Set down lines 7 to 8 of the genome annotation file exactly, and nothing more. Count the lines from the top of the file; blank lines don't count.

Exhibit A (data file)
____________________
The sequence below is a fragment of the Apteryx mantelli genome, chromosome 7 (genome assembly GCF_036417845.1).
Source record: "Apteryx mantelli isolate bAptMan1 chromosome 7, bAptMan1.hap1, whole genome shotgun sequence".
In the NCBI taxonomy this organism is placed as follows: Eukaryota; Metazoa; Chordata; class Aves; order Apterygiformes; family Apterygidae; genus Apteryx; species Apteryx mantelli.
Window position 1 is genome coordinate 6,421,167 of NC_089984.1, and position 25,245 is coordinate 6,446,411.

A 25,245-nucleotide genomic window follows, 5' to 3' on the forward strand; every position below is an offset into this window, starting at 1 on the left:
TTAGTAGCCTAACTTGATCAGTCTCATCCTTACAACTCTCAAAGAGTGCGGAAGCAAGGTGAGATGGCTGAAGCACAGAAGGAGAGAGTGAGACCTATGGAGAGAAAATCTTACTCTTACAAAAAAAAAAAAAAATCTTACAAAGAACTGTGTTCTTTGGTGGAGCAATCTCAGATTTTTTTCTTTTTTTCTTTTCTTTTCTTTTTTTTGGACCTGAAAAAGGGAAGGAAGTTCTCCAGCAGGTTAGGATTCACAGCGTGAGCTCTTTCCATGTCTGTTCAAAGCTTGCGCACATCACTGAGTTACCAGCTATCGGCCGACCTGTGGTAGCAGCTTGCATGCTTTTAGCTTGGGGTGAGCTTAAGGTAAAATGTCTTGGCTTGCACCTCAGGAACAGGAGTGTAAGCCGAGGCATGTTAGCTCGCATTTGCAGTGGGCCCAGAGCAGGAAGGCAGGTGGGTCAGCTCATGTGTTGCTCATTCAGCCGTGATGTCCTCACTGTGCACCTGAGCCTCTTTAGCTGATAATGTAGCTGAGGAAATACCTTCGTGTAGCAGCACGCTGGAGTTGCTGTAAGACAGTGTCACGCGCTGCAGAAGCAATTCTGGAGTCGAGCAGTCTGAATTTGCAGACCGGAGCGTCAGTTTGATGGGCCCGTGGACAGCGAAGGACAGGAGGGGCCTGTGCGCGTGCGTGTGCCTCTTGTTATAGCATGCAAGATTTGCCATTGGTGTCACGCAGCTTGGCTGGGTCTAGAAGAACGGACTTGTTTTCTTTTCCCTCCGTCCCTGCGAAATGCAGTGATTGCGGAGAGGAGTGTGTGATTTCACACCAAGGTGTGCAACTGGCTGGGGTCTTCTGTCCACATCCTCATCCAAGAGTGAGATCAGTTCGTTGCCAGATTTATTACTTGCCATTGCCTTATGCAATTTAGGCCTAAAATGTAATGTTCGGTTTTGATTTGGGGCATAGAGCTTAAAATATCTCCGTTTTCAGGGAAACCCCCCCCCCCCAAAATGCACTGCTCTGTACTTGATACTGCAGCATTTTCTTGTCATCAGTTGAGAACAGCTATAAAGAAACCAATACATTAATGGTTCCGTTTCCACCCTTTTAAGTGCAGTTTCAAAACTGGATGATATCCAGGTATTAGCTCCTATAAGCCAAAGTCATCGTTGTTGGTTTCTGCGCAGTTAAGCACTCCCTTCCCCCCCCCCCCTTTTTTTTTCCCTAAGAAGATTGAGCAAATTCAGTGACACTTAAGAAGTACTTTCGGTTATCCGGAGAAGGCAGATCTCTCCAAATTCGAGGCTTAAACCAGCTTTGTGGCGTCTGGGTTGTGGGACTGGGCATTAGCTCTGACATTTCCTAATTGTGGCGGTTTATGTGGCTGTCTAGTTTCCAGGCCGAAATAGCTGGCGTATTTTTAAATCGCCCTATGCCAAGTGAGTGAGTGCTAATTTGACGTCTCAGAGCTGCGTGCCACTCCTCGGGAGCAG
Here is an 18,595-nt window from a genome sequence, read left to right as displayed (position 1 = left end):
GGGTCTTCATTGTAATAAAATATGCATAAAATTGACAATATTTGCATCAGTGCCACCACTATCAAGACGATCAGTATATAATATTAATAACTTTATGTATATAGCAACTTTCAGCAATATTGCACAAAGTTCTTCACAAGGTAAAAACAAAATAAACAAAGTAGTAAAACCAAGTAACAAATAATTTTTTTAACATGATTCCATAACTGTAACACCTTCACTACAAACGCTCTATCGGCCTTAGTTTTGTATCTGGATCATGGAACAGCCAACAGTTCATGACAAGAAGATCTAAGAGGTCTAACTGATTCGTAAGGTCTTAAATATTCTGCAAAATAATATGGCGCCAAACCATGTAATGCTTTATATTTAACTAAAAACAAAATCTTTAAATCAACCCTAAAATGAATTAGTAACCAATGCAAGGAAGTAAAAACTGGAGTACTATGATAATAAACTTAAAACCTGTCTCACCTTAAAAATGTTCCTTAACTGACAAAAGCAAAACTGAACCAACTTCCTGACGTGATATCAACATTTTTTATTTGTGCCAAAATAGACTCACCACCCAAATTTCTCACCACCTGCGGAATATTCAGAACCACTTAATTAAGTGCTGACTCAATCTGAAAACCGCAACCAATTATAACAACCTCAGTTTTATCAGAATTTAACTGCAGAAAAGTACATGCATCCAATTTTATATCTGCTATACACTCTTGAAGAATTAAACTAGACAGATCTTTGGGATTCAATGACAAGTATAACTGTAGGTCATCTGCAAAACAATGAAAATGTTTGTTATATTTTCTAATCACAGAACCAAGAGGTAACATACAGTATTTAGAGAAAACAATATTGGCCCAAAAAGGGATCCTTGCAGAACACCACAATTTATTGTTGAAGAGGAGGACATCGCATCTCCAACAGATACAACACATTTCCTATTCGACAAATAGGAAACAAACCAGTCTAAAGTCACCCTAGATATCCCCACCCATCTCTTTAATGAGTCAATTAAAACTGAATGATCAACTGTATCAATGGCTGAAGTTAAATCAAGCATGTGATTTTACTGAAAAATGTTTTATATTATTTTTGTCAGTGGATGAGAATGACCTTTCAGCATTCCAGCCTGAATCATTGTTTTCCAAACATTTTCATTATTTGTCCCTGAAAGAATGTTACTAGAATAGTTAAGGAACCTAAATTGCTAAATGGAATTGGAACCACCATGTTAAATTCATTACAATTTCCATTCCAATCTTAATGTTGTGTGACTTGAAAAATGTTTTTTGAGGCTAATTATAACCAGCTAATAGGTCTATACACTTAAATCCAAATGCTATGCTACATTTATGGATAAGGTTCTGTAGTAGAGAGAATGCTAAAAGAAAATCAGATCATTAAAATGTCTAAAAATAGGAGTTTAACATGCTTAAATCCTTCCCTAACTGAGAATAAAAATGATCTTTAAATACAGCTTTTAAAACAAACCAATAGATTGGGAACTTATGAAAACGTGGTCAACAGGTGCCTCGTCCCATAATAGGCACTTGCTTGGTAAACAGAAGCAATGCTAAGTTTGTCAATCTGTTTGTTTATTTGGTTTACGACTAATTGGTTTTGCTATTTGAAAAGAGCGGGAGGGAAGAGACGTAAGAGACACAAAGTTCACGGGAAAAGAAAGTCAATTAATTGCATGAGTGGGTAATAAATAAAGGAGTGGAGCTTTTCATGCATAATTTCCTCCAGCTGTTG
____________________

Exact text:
Here is an 18,595-nt window from a genome sequence, read left to right as displayed (position 1 = left end):
GGGTCTTCATTGTAATAAAATATGCATAAAATTGACAATATTTGCATCAGTGCCACCACTATCAAGACGATCAGTATATAATATTAATAACTTTATGTATATAGCAACTTTCAGCAATATTGCACAAAGTTCTTCACAAGGTAAAAACAAAATAAACAAAGTAGTAAAACCAAGTAACAAATAATTTTTTTAACATGATTCCATAACTGTAACACCTTCACTACAAACGCTCTATCGGCCTTAGTTTTGTATCTGGATCATGGAACAGCCAACAGTTCATGACAAGAAGATCTAAGAGGTCTAACTGATTCGTAAGGTCTTAAATATTCTGCAAAATAATATGGCGCCAAACCATGTAATGCTTTATATTTAACTAAAAACAAAATCTTTAAATCAACCCTAAAATGAATTAGTAACCAATGCAAGGAAGTAAAAACTGGAGTACTATGATAATAAACTTAAAACCTGTCTCACCTTAAAAATGTTCCTTAACTGACAAAAGCAAAACTGAACCAACTTCCTGACGTGATATCAACATTTTTTATTTGTGCCAAAATAGACTCACCACCCAAATTTCTCACCACCTGCGGAATATTCAGAACCACTTAATTAAGTGCTGACTCAATCTGAAAACCGCAACCAATTATAACAACCTCAGTTTTATCAGAATTTAACTGCAGAAAAGTACATGCATCCAATTTTATATCTGCTATACACTCTTGAAGAATTAAACTAGACAGATCTTTGGGATTCAATGACAAGTATAACTGTAGGTCATCTGCAAAACAATGAAAATGTTTGTTATATTTTCTAATCACAGAACCAAGAGGTAACATACAGTATTTAGAGAAAACAATATTGGCCCAAAAAGGGATCCTTGCAGAACACCACAATTTATTGTTGAAGAGGAGGACATCGCATCTCCAACAGATACAACACATTTCCTATTCGACAAATAGGAAACAAACCAGTCTAAAGTCACCCTAGATATCCCCACCCATCTCTTTAATGAGTCAATTAAAACTGAATGATCAACTGTATCAATGGCTGAAGTTAAATCAAGCATGTGATTTTACTGAAAAATGTTTTATATTATTTTTGTCAGTGGATGAGAATGACCTTTCAGCATTCCAGCCTGAATCATTGTTTTCCAAACATTTTCATTATTTGTCCCTGAAAGAATGTTACTAGAATAGTTAAGGAACCTAAATTGCTAAATGGAATTGGAACCACCATGTTAAATTCATTACAATTTCCATTCCAATCTTAATGTTGTGTGACTTGAAAAATGTTTTTTGAGGCTAATTATAACCAGCTAATAGGTCTATACACTTAAATCCAAATGCTATGCTACATTTATGGATAAGGTTCTGTAGTAGAGAGAATGCTAAAAGAAAATCAGATCATTAAAATGTCTAAAAATAGGAGTTTAACATGCTTAAATCCTTCCCTAACTGAGAATAAAAATGATCTTTAAATACAGCTTTTAAAACAAACCAATAGATTGGGAACTTATGAAAACGTGGTCAACAGGTGCCTCGTCCCATAATAGGCACTTGCTTGGTAAACAGAAGCAATGCTAAGTTTGTCAATCTGTTTGTTTATTTGGTTTACGACTAATTGGTTTTGCTATTTGAAAAGAGCGGGAGGGAAGAGACGTAAGAGACACAAAGTTCACGGGAAAAGAAAGTCAATTAATTGCATGAGTGGGTAATAAATAAAGGAGTGGAGCTTTTCATGCATAATTTCCTCCAGCTGTTG